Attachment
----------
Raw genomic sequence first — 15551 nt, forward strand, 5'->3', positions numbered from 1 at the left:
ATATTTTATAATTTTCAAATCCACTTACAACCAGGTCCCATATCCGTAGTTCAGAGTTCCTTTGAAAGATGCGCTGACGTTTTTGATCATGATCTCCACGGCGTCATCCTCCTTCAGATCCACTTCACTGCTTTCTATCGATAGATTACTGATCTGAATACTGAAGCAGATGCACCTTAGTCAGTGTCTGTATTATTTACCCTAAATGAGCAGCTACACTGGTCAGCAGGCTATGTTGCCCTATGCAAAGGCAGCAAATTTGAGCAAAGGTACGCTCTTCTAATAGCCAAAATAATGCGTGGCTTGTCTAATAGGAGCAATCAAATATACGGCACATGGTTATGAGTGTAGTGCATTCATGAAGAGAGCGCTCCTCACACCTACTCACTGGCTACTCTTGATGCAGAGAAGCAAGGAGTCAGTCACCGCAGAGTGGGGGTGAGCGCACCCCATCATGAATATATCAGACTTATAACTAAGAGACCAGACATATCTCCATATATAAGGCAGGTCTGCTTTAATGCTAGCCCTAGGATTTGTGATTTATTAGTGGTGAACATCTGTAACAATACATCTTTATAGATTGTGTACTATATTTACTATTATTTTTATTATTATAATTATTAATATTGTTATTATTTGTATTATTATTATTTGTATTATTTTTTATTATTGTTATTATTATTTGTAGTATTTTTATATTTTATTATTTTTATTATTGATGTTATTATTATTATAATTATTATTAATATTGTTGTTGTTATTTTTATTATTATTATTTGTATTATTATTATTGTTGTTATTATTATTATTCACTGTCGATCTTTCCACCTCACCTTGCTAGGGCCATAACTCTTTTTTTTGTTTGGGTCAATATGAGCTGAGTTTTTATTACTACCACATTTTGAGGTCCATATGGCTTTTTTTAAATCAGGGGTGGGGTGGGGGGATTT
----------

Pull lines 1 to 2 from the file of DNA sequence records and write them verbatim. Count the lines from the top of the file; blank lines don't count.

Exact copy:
Raw genomic sequence first — 15551 nt, forward strand, 5'->3', positions numbered from 1 at the left:
ATATTTTATAATTTTCAAATCCACTTACAACCAGGTCCCATATCCGTAGTTCAGAGTTCCTTTGAAAGATGCGCTGACGTTTTTGATCATGATCTCCACGGCGTCATCCTCCTTCAGATCCACTTCACTGCTTTCTATCGATAGATTACTGATCTGAATACTGAAGCAGATGCACCTTAGTCAGTGTCTGTATTATTTACCCTAAATGAGCAGCTACACTGGTCAGCAGGCTATGTTGCCCTATGCAAAGGCAGCAAATTTGAGCAAAGGTACGCTCTTCTAATAGCCAAAATAATGCGTGGCTTGTCTAATAGGAGCAATCAAATATACGGCACATGGTTATGAGTGTAGTGCATTCATGAAGAGAGCGCTCCTCACACCTACTCACTGGCTACTCTTGATGCAGAGAAGCAAGGAGTCAGTCACCGCAGAGTGGGGGTGAGCGCACCCCATCATGAATATATCAGACTTATAACTAAGAGACCAGACATATCTCCATATATAAGGCAGGTCTGCTTTAATGCTAGCCCTAGGATTTGTGATTTATTAGTGGTGAACATCTGTAACAATACATCTTTATAGATTGTGTACTATATTTACTATTATTTTTATTATTATAATTATTAATATTGTTATTATTTGTATTATTATTATTTGTATTATTTTTTATTATTGTTATTATTATTTGTAGTATTTTTATATTTTATTATTTTTATTATTGATGTTATTATTATTATAATTATTATTAATATTGTTGTTGTTATTTTTATTATTATTATTTGTATTATTATTATTGTTGTTATTATTATTATTCACTGTCGATCTTTCCACCTCACCTTGCTAGGGCCATAACTCTTTTTTTTGTTTGGGTCAATATGAGCTGAGTTTTTATTACTACCACATTTTGAGGTCCATATGGCTTTTTTTAAATCAGGGGTGGGGTGGGGGGATTT